2012 In Review: Thank You!

I’ve been seeing a lot of review posts in my reader the past day or two and it’s been fun reminiscing over posts from some of my favorite bloggers.  I don’t want to post a year in review for this blog, mainly because I didn’t post from February to May, but I did go back and reread to give you all my top three favorite posts. So, here they are:

1. Coming to a Gym Near You…: Announcing AFAA’s newest Certified Group Ex Instructor; the day that I vowed to stop yearning to sleep to dream, because my dreams have arrived.

2. The Power of the Mind: Validation. Strength. Perseverance. Having people to push you and have your back.

3. Fitness Friday: How Group Fitness Gave Me Life: Acknowledging all that group fitness has brought into my life and has taught me about loving myself. (Note: my WordPress year in review stats tell me this was a highly trafficked post, so thank you all!)

There you have it!  Before I shut down for the year, I want to say thank you to all my readers, commenters, lurkers, and even those of you that just stumbled upon this site by searching my tagline. You have done so much to help me not only make this blog what it is, but also find myself. Thank you, thank you, thank you.

In 2012, every bit of laughter and tears, victories and defeats, brought me here to a happiness I never thought I’d find. In 2012, my dream was realized. There are not enough words to describe what this means to me. It all still feels so amazing and surreal to me that I wake up some mornings and have to look to my wall and see that certificate again before I believe it.

I wish you all happiness and blessings on this last night of 2012, and cannot wait to venture into 2013 with you towards new goals, friendships, and fitness classes to teach! 😉

 

Advertisements

You Are Stronger Than You Think

It seems that many of my posts have focused on the gym and fitness as of late.  I would apologize for this, except I really can’t because it would not be remotely close to sincere. The truth is, this is me. I live fitness. I live health. I live trials and triumphs, moments of weakness and feats of strength, and everything in between. This is my new found love and life force, and I would not trade it for anything.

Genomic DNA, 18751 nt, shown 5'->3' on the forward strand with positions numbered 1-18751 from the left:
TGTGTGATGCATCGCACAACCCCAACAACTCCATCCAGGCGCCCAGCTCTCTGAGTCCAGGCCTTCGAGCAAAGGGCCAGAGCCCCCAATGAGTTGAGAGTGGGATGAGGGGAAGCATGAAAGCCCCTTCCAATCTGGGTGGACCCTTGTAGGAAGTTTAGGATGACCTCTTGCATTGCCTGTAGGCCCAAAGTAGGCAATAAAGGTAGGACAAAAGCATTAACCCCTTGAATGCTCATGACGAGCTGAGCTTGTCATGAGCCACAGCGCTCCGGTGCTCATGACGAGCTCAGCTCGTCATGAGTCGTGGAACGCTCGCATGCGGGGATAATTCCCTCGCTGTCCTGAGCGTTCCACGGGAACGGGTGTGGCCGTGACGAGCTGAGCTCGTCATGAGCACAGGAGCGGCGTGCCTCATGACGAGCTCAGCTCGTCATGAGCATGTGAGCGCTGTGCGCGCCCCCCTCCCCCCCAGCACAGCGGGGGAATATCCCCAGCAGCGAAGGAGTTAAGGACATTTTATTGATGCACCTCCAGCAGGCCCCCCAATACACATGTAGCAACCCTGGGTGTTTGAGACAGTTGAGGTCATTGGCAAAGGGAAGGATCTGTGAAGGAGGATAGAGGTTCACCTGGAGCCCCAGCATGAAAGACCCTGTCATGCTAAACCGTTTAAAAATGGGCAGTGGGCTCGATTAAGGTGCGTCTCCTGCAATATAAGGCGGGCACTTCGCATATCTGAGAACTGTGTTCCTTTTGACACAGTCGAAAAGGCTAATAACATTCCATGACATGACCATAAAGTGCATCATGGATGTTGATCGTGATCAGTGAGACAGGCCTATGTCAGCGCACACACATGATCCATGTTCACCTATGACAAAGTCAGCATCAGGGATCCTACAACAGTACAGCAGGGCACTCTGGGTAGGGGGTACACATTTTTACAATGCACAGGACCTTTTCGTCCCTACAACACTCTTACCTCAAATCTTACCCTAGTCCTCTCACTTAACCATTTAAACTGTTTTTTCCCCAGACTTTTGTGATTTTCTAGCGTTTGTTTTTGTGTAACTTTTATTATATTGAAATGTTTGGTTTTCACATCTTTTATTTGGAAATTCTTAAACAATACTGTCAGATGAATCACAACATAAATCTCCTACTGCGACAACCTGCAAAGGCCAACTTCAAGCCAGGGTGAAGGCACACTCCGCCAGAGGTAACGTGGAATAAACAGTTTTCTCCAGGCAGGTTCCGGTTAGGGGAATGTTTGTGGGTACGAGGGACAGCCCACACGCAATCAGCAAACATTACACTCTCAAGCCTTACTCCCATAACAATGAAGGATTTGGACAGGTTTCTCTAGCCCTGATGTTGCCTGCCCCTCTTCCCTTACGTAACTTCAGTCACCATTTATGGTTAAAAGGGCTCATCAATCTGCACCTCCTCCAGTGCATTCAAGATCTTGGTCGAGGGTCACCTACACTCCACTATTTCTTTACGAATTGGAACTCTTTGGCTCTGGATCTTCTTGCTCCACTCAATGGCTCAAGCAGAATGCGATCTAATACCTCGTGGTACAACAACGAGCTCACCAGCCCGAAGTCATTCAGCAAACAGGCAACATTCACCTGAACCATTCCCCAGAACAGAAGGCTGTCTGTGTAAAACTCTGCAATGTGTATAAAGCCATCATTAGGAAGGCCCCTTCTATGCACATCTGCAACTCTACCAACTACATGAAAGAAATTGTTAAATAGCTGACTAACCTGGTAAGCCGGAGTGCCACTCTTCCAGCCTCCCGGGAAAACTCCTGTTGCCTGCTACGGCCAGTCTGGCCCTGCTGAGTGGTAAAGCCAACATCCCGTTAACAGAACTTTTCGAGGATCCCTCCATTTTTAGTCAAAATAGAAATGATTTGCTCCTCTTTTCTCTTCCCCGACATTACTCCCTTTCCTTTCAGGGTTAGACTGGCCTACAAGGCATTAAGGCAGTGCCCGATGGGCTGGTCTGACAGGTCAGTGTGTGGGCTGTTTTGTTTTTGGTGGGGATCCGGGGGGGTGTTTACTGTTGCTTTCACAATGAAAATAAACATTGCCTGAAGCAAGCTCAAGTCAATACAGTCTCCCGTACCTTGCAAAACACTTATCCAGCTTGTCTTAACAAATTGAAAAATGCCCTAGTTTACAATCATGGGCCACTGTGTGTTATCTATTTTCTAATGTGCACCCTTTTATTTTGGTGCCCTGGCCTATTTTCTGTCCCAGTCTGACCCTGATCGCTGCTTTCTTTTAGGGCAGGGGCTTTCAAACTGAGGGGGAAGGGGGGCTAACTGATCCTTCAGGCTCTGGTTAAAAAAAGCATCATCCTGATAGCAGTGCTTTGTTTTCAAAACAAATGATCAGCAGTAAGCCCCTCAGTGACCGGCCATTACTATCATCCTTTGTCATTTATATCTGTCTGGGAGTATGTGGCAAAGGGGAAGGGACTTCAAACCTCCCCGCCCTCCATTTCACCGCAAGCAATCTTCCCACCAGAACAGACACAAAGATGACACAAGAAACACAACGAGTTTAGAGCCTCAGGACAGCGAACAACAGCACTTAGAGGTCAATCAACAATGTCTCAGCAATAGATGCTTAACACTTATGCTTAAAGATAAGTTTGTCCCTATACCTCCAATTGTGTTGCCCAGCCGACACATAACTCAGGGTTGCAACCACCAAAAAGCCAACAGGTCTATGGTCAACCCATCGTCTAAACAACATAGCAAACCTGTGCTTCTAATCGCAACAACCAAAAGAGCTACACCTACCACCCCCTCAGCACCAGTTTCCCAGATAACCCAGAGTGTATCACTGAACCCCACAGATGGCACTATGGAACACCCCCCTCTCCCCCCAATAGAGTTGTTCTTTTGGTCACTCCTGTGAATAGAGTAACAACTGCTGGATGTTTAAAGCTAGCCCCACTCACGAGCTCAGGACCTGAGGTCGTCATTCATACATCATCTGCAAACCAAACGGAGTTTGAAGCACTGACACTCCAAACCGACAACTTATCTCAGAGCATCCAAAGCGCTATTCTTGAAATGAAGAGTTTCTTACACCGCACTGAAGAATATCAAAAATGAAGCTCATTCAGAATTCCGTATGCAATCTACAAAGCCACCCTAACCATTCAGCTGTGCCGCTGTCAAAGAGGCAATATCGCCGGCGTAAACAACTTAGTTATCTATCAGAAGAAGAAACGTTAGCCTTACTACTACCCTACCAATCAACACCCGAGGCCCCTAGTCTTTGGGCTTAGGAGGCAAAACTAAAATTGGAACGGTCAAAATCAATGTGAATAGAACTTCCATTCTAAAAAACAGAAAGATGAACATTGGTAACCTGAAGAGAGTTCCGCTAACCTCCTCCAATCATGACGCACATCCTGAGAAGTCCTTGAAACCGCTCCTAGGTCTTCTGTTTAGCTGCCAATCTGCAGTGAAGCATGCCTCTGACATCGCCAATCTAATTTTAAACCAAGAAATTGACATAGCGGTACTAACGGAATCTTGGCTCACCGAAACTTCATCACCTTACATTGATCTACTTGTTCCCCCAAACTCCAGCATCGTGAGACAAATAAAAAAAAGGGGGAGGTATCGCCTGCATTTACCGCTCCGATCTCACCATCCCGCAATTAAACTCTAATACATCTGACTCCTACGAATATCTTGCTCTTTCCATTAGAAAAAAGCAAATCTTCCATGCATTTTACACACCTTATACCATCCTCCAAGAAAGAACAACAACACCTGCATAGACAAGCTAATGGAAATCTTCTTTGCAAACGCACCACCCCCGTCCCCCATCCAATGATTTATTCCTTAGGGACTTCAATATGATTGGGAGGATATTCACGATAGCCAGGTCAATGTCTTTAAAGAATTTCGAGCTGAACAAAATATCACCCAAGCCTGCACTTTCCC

That said, please come with me on another journey.

Late last night, I finished reading an amazing memoir Waking by Matthew Sanford.  Matthew is a man who, at age 13, was in a car accident that left him with a T4 spinal cord injury.  Matthew writes of learning to navigate life in his now “silent” body, and how his discovery of mind-body relationship led him to physical and emotional healing and his eventual practice as an adaptive yoga instructor in Minnesota.  Fitness friends, family, and all other readers: do yourself a favor, whatever your beliefs and practices, and pick up a copy of this book.

I went to bed feeling deeply touched and satisfied, but more than anything else I felt hopeful.

My alarm went off at 7:15 this morning for Saturday morning gym session. I could have rolled over and gotten a few more hours of sleep. I could have said I’d be going Sunday, Wednesday, and Friday next week because I’m off work. I could have said it was the holidays. I had 1, 000 excuses to choose from. I chose hope.

Today’s class was a challenge from go since I have been dragging it after being sick and making a slow comeback. Interval training followed by TRX training.  For those unfamiliar with TRX, it is a Suspension Training, full body workout system that uses gravity and your bodyweight to perform a variety of exercises.  You are in complete control of the difficulty of your workout simply by changing your body position. This is a confusing explanation, so check out this quick video. 

The class was instructed to do one specific move, that started out holding on to the ropes to do a low row (think pulling your chest up to an imaginary bar from a slightly slanted standing position…or don’t imagine it, I’m doing a horrible job explaining things in this post….just take my word for it!), then drop down into a squat, and pull themselves back up.  I did not have the balance to be able to drop myself into a squat without falling and potentially cracking my head open, so it was time to modify! Yay!